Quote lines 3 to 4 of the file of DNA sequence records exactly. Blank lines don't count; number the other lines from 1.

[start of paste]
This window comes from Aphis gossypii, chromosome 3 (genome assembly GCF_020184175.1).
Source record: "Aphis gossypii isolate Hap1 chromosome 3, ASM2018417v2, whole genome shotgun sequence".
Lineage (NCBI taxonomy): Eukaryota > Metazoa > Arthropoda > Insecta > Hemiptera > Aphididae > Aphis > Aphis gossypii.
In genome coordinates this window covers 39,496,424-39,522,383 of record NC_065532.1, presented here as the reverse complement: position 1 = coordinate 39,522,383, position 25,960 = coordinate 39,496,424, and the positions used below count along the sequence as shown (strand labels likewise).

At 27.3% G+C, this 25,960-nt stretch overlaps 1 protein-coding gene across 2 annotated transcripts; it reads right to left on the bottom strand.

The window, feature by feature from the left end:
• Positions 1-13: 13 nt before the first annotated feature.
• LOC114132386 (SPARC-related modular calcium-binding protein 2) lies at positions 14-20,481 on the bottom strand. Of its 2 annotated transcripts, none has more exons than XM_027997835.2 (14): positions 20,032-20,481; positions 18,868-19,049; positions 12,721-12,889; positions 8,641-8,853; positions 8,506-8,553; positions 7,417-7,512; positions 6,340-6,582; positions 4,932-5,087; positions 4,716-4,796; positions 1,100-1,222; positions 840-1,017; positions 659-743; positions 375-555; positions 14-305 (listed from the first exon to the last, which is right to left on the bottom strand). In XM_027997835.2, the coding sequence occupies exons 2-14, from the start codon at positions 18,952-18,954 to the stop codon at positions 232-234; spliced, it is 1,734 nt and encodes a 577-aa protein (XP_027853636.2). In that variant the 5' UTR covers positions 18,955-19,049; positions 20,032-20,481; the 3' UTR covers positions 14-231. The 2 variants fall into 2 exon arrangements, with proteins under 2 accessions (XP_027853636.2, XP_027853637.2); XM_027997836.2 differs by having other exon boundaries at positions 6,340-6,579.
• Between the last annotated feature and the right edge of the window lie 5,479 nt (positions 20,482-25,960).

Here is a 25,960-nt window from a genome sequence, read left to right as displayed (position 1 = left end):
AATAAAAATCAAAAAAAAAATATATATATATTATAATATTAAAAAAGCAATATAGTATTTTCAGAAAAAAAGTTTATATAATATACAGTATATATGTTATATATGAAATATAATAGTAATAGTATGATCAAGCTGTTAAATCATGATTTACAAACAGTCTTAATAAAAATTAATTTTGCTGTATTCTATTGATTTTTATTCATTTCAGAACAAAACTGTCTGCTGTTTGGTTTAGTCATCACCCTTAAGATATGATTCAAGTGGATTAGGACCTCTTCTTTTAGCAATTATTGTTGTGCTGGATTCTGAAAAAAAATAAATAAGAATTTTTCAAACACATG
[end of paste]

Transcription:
Lineage (NCBI taxonomy): Eukaryota > Metazoa > Arthropoda > Insecta > Hemiptera > Aphididae > Aphis > Aphis gossypii.
In genome coordinates this window covers 39,496,424-39,522,383 of record NC_065532.1, presented here as the reverse complement: position 1 = coordinate 39,522,383, position 25,960 = coordinate 39,496,424, and the positions used below count along the sequence as shown (strand labels likewise).